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macrumors bot
Original poster
Apr 12, 2001

T-Mobile has issued a statement with further details about a cyberattack that the company confirmed earlier this week, confirming that the data breach included the personal information of almost 50 million current, former, and prospective customers.


Late last week, T-Mobile confirmed that a forum post that purported to offer data from more than 100 million people was the result of a company data breach. At that time, it was not known if personal customer data had been accessed, but T-Mobile has now confirmed that the stolen data included personal information, such as customer names, dates of birth, SSN, and identification such as driver's licenses. There is as yet no indication that the data contained information about customer financial or payment information.

Currently, the information of 7.8 million current T-Mobile customers is believed to have been stolen, as well as information of over 40 million former or prospective customers. The company has been able to confirm that approximately 850,000 active T-Mobile prepaid customer names, phone numbers, and account PINs were also exposed, leading the company to proactively reset all of these PINs.

Customers are due to be contacted shortly with the news that T-Mobile will immediately offer two years of free identity protection services with McAfee's ID Theft Protection Service, implement an additional step to protect mobile accounts with Account Takeover Protection, and publish a new web page for information and solutions for customers to further protect themselves. Customers will also be encouraged to change their account's PIN. T-Mobile's investigation into the data breach is ongoing.

Article Link: T-Mobile Data Breach Included Personal Information of Almost 50 Million Customers
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The Cappy

macrumors 6502a
Nov 9, 2015
Dunwich Fish Market
Can someone explain to me why they are keeping 40 million former customer’s and prospective customer’s information? Especially SSNs?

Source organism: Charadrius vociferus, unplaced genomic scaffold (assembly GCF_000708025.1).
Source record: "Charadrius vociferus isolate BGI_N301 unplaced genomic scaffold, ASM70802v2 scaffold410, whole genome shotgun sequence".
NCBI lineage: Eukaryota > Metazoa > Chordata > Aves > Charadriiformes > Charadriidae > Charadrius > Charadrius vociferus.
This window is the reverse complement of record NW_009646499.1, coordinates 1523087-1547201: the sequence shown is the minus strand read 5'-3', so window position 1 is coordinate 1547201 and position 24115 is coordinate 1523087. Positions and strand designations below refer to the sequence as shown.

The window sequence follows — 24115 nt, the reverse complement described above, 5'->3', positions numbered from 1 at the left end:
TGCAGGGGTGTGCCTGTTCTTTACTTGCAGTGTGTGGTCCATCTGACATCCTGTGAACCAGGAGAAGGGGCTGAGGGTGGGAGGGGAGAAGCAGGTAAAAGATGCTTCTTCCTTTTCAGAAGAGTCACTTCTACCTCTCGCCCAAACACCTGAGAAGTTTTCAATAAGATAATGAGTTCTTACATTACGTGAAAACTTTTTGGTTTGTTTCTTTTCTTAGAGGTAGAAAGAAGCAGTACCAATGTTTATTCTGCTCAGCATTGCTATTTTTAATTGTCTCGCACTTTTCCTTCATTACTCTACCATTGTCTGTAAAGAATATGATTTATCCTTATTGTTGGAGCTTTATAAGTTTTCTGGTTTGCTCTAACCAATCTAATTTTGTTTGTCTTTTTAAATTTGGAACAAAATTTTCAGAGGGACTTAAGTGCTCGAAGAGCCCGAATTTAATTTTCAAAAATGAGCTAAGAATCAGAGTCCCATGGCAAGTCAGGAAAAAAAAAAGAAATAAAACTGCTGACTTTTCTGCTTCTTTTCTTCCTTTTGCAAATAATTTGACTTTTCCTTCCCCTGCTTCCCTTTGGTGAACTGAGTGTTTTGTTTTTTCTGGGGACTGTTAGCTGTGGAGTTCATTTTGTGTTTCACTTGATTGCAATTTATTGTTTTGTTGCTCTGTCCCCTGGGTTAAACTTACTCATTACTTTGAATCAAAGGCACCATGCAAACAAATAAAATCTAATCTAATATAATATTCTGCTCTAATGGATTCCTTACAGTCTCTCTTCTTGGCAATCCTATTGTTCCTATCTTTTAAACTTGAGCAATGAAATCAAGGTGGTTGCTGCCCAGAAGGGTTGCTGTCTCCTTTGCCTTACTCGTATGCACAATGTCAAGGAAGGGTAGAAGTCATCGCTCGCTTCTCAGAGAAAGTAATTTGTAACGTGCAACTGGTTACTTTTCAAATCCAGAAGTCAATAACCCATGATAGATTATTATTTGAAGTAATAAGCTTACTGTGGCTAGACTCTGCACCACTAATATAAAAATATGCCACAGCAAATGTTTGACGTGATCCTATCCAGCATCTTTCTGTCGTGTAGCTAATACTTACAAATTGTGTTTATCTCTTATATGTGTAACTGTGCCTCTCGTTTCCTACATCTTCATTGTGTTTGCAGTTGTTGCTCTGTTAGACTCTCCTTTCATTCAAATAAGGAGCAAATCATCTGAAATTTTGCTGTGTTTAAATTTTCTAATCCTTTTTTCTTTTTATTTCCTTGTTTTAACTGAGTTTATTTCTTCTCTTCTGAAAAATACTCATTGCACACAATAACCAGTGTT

Customer data including SSNs was accessed and prospective customer data was accessed. That doesn’t mean prospective customer data included SSNs. Former customer data though… quite possibly they kept the data and just unchecked the box marked “current subscriber.”


macrumors newbie
Aug 22, 2011
Seems to me that once they have checked you credit and you have an account, there is no reason form them to keep your personal data on file. They should just assign you a customer number, which would be your phone number, and then let you create a password and that is the only way in to your account.


macrumors member
Jun 17, 2009
FFS, why didn't they encrypt all that data? What kind of security amateurs do they employ?
It very well could have been encrypted. However one inappropriately developed and subsequently stolen piece of source code would get right around that encryption.

Encryption is only good for security if the method of decryption isn't compromised as well.


macrumors 6502a
Jun 23, 2010
Still wondering how this effects sprint users :rolleyes:
Sprint was so **** up in my experience.
Someone @ sprint was able to create a user profile with my info (but obv not all of it is correct as it wasn’t authorized aka wasn’t me) but they did have my old ssn from previous account w/them. Hit my credit report as a delinquency. Had to dispute and luckily was successful.